One of Fife’s most beautiful and oldest conservation areas could be turned into a sewage dump for new houses, villagers have warned.
Scottish Water wants to increase the sewer capacity near the harbour at Dysart, where scenes for the hit television drama Outlander were filmed.
But the utility company faces a battle from residents of Pan Ha’, a street of 16th and 17th Century listed houses restored by the National Trust for Scotland and Historic Scotland.
They have warned that the stench from the sewers would repel the many tourists who visit the hidden gem, including busloads of Outlander fans from across the world and walkers on the Fife Coastal Path.
The residents fear the major works, to serve 1,100 new houses planned at the north-east of Kirkcaldy, will destabilise and damage old buildings and walls, including their homes and 16th Century St Serf’s church, tower and graveyard which sit above.
They also worry that the flood defence currently offered by the grassland where the work would be carried out would be lost and that flooded mines in the area have not been considered.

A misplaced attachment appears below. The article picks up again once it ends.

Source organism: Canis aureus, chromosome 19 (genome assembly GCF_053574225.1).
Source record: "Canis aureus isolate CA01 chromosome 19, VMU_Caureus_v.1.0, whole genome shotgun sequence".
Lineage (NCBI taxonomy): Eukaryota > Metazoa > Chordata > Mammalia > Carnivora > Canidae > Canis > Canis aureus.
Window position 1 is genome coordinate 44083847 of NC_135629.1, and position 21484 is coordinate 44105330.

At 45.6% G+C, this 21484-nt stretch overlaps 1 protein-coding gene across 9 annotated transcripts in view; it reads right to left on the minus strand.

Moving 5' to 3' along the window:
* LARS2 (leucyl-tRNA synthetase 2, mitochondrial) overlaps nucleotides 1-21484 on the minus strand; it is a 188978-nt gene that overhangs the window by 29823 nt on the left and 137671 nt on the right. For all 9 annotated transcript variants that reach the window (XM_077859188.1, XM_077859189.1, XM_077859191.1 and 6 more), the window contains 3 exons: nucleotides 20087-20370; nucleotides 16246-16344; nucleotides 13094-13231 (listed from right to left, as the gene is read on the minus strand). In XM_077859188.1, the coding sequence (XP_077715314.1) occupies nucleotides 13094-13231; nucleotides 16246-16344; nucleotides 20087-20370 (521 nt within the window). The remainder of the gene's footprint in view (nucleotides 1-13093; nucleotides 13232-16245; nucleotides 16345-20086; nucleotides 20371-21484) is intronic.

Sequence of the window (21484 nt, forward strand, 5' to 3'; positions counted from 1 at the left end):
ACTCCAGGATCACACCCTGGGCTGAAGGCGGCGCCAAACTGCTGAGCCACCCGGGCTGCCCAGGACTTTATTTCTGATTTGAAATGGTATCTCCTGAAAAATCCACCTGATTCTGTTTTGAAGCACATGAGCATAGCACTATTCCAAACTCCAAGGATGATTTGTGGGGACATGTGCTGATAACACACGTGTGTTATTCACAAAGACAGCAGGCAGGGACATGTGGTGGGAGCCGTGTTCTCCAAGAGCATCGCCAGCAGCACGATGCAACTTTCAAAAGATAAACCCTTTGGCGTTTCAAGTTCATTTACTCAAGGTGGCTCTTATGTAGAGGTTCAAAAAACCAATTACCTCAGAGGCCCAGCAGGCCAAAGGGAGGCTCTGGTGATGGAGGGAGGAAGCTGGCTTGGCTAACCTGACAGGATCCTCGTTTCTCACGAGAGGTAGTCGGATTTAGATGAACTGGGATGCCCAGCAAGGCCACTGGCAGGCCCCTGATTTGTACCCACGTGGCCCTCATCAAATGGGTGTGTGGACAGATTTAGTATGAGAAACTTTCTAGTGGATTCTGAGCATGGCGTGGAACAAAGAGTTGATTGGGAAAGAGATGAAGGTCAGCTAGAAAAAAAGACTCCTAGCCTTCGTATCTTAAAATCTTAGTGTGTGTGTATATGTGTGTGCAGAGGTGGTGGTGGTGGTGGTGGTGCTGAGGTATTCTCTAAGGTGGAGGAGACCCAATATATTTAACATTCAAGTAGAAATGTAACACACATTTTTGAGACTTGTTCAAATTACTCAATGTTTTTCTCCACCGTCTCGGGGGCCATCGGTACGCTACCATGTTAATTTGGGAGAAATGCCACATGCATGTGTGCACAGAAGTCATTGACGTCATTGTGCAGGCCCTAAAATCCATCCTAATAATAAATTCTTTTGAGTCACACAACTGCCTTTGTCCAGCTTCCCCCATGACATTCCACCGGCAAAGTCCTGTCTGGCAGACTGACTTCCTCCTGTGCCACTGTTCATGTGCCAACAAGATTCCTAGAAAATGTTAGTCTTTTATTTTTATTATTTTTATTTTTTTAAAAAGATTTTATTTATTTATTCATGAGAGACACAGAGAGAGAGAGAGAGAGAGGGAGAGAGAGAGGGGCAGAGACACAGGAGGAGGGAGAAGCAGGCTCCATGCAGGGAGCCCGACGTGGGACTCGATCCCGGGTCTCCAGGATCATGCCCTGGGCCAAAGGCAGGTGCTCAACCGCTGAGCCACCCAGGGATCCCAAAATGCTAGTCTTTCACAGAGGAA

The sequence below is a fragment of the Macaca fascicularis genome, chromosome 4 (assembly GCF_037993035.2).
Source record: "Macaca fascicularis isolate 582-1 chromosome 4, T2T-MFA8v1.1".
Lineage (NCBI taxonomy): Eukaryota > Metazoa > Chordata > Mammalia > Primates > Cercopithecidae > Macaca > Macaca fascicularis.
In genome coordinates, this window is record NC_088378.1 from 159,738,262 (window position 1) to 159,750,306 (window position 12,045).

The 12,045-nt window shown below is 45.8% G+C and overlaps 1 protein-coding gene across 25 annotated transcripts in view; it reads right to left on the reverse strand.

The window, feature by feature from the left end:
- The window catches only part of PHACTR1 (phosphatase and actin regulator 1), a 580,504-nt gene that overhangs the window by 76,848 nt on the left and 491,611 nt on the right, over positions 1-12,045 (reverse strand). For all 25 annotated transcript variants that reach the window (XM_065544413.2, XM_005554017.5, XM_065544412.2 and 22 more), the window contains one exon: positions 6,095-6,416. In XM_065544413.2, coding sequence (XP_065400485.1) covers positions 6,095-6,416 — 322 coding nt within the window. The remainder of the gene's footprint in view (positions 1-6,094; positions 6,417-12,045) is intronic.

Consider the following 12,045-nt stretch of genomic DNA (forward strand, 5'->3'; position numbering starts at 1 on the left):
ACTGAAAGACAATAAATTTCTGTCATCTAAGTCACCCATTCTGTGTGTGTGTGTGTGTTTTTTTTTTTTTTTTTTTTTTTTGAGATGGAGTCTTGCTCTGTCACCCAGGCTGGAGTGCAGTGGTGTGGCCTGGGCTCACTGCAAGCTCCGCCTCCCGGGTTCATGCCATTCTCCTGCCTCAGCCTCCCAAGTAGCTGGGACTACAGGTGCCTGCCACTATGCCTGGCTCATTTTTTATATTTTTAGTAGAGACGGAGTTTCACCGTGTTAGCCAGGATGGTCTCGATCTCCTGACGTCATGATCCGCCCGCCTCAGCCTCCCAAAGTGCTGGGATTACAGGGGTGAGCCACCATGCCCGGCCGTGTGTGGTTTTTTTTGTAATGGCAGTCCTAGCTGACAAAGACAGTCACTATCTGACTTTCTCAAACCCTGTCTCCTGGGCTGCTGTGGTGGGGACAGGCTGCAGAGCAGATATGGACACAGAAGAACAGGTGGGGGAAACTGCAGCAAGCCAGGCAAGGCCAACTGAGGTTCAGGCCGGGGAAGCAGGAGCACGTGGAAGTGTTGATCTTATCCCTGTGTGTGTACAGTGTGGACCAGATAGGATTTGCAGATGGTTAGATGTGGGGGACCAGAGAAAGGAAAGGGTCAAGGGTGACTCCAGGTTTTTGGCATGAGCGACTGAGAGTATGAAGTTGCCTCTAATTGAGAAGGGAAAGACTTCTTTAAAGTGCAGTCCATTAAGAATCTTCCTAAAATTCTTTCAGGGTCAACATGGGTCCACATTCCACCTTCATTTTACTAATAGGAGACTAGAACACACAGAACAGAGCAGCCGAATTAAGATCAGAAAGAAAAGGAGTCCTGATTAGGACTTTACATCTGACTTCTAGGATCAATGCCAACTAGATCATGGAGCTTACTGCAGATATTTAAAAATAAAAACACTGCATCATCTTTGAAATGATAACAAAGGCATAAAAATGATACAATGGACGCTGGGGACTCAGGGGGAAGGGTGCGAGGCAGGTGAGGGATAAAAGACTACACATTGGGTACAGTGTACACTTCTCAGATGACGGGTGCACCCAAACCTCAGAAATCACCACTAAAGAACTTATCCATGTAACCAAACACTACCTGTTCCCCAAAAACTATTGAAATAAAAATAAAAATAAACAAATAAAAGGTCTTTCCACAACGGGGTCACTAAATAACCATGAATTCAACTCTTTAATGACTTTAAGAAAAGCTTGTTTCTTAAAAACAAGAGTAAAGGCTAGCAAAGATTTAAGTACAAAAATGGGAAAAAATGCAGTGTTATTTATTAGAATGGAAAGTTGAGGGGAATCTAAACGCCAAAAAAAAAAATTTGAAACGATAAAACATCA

Ros Chapman, whose 16th Century built Pan Ha’ home is A-listed, said: “It’s our duty to protect all this now and for future generations.
“How can they dig up one of the most beautiful parts of Fife and turn it into a sewage dump?
“If this was St Andrews or Culross they wouldn’t dream of suggesting it.
“During the Outlander filming the houses were disturbed by noise and vibration from the generators used by the crew. Bay House actually shook. The crew were extremely worried and arranged an alternative solution.
“The vibration from the proposed works would be far worse.”
Kirkcaldy East councillor Ian Cameron has been fighting their corner.
He said: “I will be working with the residents of Dysart to make sure that Scottish Water understands the full cost of progressing with this unfathomable decision.
“They can then hopefully look again at the alternatives.”
A spokesman for Scottish Water said the proposal by Scottish Water Horizons involved extending an asset in Dysart.
He said: “This would help facilitate further growth for the immediate and surrounding area, including a new housing development in Kirkcaldy.
“Scottish Water always tries to ensure any impact on local customers is kept to an absolute minimum and this would be the same for any proposed work on this planned project.
“Before applying to Fife Council for planning permission an information event is being held on Thursday December 7 in the village, to ensure customers are kept up to date with regards any proposed works.”
Historic Environment Scotland said it had contacted Fife Council, which is due to visit the site to assess the potential impact on nearby heritage assets, and would respond if consulted.
The Scottish Water event on December 7 will be held in Dysart Community Hall from 4pm to 7pm.